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Creating a healthy environment by building latrines in Ethiopia's Amhara Region

© UNICEF Ethiopia/2007/ Getachew
Tiringo Haile, mother of three, pours water for one of her cows in Mota District, where sanitation coverage soared as a result of a UNICEF-supported project.

By Indrias Getachew

MOTA DISTRICT, Ethiopia, 17 October 2007 – Tiringo Haile, a mother of three girls who lives in a farming community in Ethiopia’s Amhara Region, has lived most of her life without access to a toilet or latrine.

“In the past if we wanted to go to the toilet we had to use the outdoors,” says Ms. Haile. “I would get sick with bladder pains and then it was off to the hospital. What else could I do?”  

According to a joint monitoring programme by the World Health Organization and UNICEF, only 13 per cent of Ethiopians have access to latrine facilities, one the lowest levels of sanitation coverage in the world. 

A successful pilot project

In 2003, UNICEF, in collaboration with the Amhara regional health bureau, embarked upon a rural sanitation initiative designed to bring rapid improvement. They promoted the construction of pit latrines using simple technology and locally available resources. The village where Ms. Haile lives was one of three sub-districts selected for the pilot sanitation project.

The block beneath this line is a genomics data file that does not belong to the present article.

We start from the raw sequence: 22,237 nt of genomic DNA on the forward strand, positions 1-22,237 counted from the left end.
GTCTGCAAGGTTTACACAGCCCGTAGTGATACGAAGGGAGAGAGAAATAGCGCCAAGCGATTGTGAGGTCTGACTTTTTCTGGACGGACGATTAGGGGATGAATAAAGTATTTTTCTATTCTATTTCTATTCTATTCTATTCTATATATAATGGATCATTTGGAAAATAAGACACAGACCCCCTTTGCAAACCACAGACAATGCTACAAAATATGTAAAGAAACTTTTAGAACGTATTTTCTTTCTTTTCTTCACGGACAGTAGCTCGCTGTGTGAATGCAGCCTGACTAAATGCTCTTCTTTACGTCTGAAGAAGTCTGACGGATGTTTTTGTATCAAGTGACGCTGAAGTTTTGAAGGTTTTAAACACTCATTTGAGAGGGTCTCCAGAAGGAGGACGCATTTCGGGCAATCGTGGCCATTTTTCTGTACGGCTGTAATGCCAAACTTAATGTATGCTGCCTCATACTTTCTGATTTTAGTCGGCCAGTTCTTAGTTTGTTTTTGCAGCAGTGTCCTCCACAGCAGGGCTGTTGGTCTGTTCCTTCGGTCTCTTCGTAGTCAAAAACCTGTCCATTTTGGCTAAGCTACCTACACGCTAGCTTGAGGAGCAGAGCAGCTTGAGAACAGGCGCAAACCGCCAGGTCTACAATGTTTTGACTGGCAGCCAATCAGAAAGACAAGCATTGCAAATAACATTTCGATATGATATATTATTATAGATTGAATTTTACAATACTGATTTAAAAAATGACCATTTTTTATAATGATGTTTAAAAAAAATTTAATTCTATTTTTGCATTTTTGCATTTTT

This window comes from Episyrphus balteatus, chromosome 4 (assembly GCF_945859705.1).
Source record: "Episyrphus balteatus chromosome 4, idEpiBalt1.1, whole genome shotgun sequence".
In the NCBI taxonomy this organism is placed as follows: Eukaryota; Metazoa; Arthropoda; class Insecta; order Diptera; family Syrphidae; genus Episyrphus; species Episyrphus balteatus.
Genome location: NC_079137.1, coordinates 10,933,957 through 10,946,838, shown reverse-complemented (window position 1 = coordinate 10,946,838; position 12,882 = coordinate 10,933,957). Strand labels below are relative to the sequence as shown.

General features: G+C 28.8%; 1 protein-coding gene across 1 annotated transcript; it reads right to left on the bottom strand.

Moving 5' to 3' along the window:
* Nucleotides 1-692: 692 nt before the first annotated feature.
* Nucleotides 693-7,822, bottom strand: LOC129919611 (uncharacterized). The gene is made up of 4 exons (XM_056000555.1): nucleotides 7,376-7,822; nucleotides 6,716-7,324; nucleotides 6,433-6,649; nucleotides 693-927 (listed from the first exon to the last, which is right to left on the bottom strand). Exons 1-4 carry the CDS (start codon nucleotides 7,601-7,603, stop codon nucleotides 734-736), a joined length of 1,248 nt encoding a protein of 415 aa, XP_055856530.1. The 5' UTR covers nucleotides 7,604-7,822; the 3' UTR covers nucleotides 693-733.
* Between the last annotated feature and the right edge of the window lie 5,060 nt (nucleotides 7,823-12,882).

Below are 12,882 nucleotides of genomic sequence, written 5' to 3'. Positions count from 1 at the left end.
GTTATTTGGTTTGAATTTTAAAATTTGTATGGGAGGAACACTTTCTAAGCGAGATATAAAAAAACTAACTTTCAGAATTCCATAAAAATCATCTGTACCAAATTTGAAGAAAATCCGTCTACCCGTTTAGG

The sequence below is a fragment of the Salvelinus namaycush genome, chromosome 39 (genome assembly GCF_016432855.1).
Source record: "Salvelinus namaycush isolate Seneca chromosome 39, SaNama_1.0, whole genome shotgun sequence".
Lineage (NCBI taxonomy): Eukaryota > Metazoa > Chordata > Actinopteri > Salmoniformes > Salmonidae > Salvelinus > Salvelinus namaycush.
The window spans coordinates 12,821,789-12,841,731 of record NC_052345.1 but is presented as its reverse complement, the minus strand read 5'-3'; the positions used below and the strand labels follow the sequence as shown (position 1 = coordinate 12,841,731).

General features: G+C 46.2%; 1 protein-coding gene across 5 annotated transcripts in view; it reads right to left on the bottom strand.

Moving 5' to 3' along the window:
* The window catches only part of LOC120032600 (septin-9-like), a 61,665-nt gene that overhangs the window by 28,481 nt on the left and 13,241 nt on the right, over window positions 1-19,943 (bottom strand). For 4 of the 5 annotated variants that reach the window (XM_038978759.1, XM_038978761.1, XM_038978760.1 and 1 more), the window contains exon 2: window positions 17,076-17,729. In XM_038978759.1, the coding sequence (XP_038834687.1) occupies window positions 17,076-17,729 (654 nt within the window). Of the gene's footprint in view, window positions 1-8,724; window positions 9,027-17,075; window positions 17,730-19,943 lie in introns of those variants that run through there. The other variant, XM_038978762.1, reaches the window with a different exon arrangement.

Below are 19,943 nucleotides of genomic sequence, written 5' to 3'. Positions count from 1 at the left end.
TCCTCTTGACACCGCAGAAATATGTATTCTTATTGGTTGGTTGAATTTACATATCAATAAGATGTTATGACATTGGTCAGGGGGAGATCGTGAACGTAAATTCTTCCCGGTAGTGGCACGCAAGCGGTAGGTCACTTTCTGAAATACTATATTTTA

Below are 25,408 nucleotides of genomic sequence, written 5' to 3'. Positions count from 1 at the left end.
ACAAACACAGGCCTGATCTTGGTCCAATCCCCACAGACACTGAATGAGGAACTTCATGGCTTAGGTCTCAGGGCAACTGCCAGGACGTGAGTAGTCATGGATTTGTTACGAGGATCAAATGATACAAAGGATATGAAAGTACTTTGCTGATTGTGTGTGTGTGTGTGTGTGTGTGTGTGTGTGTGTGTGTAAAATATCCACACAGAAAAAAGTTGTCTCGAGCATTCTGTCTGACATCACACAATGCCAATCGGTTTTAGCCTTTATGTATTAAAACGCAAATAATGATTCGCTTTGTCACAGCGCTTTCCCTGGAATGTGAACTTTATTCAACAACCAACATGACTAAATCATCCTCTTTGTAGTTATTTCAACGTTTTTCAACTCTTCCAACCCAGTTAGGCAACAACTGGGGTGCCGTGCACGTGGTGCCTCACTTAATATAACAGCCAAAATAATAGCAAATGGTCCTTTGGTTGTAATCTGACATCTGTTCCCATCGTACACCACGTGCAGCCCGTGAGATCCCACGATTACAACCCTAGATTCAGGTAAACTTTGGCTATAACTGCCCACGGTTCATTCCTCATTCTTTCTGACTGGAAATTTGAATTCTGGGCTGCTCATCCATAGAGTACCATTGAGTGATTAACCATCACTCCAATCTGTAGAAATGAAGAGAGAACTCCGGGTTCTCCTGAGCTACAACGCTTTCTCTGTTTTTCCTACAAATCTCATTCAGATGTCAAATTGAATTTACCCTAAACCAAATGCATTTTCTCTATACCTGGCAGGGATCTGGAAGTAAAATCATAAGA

© UNICEF Ethiopia/2007/ Getachew
Hygiene and Sanitation Services expert Netsanet Berhanu trains farmers from surrounding villages on the benefits of latrine construction and use.

“We selected 80 heads of household in each sub-district and gave them a one-day training regarding the benefits of using latrines, the hazards of not using a latrine, as well as how to construct them,” says Hygiene and Sanitation Services expert Netsanet Berhanu. “The second day, we built model latrines around churches, district offices, health posts and health facilities, thereby enabling community members to learn about sanitation and how to build latrines before going home.” 

The success of the pilot sanitation project initiated in Amhara, in collaboration with UNICEF, has attracted the attention of other regional health bureaus working to promote sanitation and hygiene practices in Ethiopia. 

Latrines needed in schools

School sanitation coverage in Ethiopia is low, and even in schools that do have latrines, there often aren’t separate facilities for boys and girls. Recent studies conducted by UNICEF in two parts of the country indicate that girls are likely to have 10 per cent less facilities than boys.

Worse still, the availability of hand-washing facilities adjacent to the latrines was seen only 4.4 per cent of the time in 1,800 sample schools.

In many cases, the latrines are so dirty that children are forced to find other solutions, which often means missing school or using unsanitary practices. Water-borne diarrhoea results in over 500,000 child deaths each year, and 60 to 80 per cent of all diseases in Ethiopia are water and sanitation-related. It is hoped that the rapid construction of latrines in this region will curb deaths and create a healthier environment for women and children.

“It has been two years since we built our latrine and I am very happy, especially for my children.” says Ms. Haile. 




UNICEF correspondent Anwulika Okafor reports on a successful programme bringing update sanitation facilities to areas in Ethiopia.
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